This is a complicated story with complicated characters. Although there were only a few characters that we engage with as a reader, there are characters from the past and indeed all realms that make this book interesting and provide for a lot of different themes. Because of its length I wouldn’t suggest it for a book club (my book club gets nervous if it goes about 300 pages), but if your book club is able to take on longer books, this will provide for some very good discussion. There are lots of topics to explore here including parental expectations, familial relationships, religion and mysticism in a culture, misjudgments of people, etc. It’s not a heavy book, like I said, and it’s an easy read, but its size alone can be intimidating.

Don’t be like me and keep waiting for the grandma. This story has evolved way beyond that to become its own story. I am excited that there is a sequel, but not so excited that it’s so far away. That’s what happens when you read new releases right away.

If you’ve enjoyed the new fairytale stories, or are even a lover of fantasy books, you should check this book out. There are strong female characters and male characters in this book, and I appreciate that there is strength to share.

My Rating: 4 Stars

For the sensitive reader: There is some language in this book and some sex scenes. It is not a YA book. The author posted a full content warning here on her website (which was awesome, so thank you, Hannah Whitten).

Friday, November 12, 2021

Your Life Matters - Chris Singleton (Illustrated by Taylor Barron)

Summary: Empowering and validating, Your Life Matters reassures Black children everywhere that no matter what they hear, not matter what they experience, no matter what they're told, their lives matter.  Written by national speaker Christ Singleton, who lost his own mother in the 2015 Charleston Church Shooting, Your Life Matters teaches kids to stand tall in the face of racial adversity and fight for the life they dream of.  Each page depicts a famous hero from Black history mentoring a child of today and encouraging them to use their mind, heart, voice, and hands in that fight.  Hero-mentors in the book include: Maya Angelou, Jackie Robinson, Martin Luther King, Jr., Katherine Johnson, Harriet Tubman, George Washington Carver, and others.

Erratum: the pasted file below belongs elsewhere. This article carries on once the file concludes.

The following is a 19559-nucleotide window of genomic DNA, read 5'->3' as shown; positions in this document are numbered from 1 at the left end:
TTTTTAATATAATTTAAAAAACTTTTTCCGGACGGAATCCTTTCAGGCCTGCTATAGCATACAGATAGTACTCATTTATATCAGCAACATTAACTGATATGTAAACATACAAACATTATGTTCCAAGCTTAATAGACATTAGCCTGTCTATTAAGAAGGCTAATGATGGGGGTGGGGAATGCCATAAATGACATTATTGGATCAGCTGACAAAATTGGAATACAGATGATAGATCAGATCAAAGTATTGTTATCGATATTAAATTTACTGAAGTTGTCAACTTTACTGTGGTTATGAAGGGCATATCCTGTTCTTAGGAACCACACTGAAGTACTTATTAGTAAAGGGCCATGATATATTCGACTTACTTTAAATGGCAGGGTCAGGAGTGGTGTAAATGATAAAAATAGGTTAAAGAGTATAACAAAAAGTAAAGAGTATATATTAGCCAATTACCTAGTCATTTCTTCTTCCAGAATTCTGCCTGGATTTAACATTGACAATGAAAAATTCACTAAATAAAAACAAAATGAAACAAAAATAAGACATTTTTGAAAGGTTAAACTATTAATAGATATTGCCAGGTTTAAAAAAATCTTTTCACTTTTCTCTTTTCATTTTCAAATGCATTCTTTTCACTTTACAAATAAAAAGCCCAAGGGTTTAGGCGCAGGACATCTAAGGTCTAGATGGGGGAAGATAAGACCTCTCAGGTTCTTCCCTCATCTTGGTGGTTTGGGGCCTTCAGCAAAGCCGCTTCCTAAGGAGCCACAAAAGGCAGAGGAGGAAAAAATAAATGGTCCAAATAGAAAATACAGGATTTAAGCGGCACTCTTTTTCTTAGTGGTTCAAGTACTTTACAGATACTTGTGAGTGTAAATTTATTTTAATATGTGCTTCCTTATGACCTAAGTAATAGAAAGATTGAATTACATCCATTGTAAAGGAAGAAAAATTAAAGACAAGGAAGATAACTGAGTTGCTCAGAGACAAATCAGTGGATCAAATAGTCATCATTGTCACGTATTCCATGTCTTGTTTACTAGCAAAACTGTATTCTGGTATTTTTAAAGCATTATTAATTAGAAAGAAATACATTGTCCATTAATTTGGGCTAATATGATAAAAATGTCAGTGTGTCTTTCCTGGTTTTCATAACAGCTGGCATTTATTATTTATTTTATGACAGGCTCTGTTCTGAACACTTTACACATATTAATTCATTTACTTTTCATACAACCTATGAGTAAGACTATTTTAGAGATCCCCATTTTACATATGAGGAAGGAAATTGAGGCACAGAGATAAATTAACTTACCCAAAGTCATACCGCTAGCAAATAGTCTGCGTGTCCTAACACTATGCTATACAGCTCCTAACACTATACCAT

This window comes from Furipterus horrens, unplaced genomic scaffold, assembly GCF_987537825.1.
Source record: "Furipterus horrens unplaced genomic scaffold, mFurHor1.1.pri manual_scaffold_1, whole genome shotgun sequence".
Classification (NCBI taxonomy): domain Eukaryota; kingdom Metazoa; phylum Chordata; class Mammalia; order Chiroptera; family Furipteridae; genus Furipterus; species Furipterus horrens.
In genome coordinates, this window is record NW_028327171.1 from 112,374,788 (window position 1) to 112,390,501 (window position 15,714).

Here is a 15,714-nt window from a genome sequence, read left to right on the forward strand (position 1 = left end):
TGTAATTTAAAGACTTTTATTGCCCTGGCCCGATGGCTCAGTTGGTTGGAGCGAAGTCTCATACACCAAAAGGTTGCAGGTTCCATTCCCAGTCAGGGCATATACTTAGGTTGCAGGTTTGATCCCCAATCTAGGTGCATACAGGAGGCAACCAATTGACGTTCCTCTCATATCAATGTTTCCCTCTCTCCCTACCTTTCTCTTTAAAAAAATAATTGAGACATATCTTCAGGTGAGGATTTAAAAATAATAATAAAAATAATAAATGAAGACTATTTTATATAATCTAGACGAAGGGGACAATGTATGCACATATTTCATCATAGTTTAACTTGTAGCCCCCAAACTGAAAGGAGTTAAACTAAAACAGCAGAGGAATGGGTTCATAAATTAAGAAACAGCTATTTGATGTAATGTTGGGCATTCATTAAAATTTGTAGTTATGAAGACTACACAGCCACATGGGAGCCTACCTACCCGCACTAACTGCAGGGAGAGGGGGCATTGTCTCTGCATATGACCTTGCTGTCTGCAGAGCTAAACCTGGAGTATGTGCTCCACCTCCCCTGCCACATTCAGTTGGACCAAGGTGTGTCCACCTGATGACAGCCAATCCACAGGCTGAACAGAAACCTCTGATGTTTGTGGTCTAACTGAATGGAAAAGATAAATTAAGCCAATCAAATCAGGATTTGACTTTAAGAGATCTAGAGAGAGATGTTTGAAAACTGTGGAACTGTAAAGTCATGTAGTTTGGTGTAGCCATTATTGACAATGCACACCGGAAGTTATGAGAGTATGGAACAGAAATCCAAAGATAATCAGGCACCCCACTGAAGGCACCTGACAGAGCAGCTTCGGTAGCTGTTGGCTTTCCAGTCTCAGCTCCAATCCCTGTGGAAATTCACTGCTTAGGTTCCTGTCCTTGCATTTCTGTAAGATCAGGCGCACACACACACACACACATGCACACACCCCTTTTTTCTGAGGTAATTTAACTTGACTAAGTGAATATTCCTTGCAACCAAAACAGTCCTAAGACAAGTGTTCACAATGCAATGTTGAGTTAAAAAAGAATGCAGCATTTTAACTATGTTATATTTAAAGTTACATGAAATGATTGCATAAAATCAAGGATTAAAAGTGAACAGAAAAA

(Summary from book flap - Image from - This book was given to me for free in exchange for an honest review and will be gifted to a child who will benefit from the message).


My Review: Your Life Matters is profoundly moving and sadly necessary epistle of encouragement written to any Black children who may be looking at the world around them and questioning whether their life has any value.  Vivid illustrations feature young children keeping company with such notable historical figures as Harriet Tubman, Maya Angelou, Barack Obama, Oprah Winfrey, Katherine Johnson, and more, while powerful prose reminds each reader of their own inner strength and inherent worth. 

To give you a taste of what I mean, here are a few of my favorite lines:

  • Oh child, your life matters more than you can possible know. From the tips of your hair to the  lengths of your toes, you are beautifully and wonderfully made.
  • Your eyes matter, for they can see a way where others see a wall. 
  • Your voice matters, for it can carry across generations and resound with the ring of truth.
  • So rewrite those stars, child.  Sketch your dreams high in the heavens.  We are with you.
  • Your Life Matters is specifically intended for Black children, with Black child-characters and Black hero-mentors.  It was not written for me nor was it written for my white children.  And, you know what?  That is okay!  Books don't have to be written with me (or, indeed, any white person) in mind to be worthwhile reads.  That being said, I do believe that the overall message will resonate strongly with Black children and might inspire other members of the BIPOC community, even if they aren't the target audience.   

    I adored the inclusion of hero-mentors from history, striving alongside young Black children as they utilize their mind, heart, voice, and hands in courageous defense of what is right and true.  I also appreciated that the author refrained from centering politics or specific current events, choosing instead to focus on the myriad positive ways that Black children can influence the world for good, even in the face of adversity.  If ever a book was needed, Your Life Matters feels like it lands pretty high on the list.